Nine Roman Catholic women were unofficially ordained yesterday as priests and deacons, undeterred by the threat of excommunication from...
TORONTO — Nine Roman Catholic women were unofficially ordained yesterday as priests and deacons, undeterred by the threat of excommunication from their church.
The women — seven Americans, a Canadian and a German living in the United States — were ordained by Christine Mayr-Lumetzberger of Austria and Gisela Forster of Germany, who were unofficially declared bishops in 2003. The ordinations are not valid within the Catholic Church, and seven women who tried it in 2002 were excommunicated by the Vatican.
Four of yesterday’s nine were ordained as priests and five as deacons in the hymn-filled ceremony on a tour boat near Ottawa.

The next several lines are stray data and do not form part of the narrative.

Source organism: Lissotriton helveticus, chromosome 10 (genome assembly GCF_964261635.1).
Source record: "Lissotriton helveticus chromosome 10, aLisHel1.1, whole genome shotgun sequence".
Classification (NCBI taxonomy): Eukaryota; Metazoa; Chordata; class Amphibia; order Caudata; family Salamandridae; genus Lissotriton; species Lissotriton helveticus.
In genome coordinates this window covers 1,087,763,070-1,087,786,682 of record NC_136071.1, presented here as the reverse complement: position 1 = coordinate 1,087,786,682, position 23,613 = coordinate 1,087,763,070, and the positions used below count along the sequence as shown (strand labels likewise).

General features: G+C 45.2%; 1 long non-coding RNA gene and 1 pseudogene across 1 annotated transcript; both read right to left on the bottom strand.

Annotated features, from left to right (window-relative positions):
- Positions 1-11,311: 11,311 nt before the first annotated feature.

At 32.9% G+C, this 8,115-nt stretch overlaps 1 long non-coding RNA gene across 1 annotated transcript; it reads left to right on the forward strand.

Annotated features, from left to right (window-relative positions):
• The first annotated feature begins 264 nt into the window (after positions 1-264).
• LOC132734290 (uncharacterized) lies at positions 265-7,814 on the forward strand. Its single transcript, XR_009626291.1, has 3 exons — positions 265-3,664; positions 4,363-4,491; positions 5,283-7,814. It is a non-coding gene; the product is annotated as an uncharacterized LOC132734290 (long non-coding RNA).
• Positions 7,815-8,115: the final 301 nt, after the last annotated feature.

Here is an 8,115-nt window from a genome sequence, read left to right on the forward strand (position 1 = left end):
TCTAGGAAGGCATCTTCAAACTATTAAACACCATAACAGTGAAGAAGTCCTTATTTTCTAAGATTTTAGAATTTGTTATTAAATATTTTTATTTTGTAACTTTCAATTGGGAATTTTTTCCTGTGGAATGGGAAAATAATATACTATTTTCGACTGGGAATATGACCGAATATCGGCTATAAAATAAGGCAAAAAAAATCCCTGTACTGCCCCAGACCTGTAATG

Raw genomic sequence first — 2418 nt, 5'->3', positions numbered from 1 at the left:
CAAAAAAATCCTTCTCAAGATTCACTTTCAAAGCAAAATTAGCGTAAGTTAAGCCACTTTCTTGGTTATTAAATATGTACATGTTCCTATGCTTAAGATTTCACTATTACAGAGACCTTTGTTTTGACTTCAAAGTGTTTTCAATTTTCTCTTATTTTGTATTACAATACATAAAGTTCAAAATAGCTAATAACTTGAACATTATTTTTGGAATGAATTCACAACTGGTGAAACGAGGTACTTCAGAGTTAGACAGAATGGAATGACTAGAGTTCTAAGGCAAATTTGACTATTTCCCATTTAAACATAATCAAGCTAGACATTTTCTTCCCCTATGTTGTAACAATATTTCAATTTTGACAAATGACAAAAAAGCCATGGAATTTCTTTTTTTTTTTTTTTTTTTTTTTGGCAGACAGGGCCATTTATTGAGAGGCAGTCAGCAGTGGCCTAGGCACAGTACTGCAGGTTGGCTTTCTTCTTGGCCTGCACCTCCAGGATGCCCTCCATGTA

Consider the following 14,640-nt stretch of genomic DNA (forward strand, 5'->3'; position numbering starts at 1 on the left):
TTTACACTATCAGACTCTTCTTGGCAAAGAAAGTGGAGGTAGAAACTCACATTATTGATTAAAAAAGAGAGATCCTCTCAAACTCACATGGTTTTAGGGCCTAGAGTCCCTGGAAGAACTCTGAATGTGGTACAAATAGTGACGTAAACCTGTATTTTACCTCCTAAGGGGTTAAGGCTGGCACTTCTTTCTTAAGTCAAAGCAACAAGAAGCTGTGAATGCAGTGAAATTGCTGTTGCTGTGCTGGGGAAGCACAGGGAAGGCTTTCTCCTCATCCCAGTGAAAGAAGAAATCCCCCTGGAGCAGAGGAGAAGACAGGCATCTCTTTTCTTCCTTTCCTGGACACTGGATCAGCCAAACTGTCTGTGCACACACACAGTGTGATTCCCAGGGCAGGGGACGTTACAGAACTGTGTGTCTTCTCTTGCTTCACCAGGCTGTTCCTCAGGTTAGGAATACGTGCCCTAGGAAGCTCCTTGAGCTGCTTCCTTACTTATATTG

Regina Nicolosi, a German living in Minnesota, was ordained a deacon. Married with children and grandchildren, she did not see a problem in being a woman and becoming a priest.
- Tourists robbed, beaten downtown ‘afraid to go back’ to Seattle
- Animated map: How the wildfires in North Central Washington have grown over time
- Steve Sarkisian was reimbursed by Washington for hefty alcohol bills
- Seahawks safety Kam Chancellor holdout FAQ
- Why did the Mariners’ season go terribly wrong?
Most Read Stories
“I believe it’s valid even if it’s against the law of the Church, because it is an unjust law,” she said. Nicolosi also is vice president of the Women’s Ordination Conference, an organization founded in the U.S. in 1975.
The first ordination of Catholic women took place in the summer of 2002 in Austria, on the Danube River. Seven women were ordained, including Forster and Mayr-Lumetzberger.
All seven were excommunicated by the Vatican.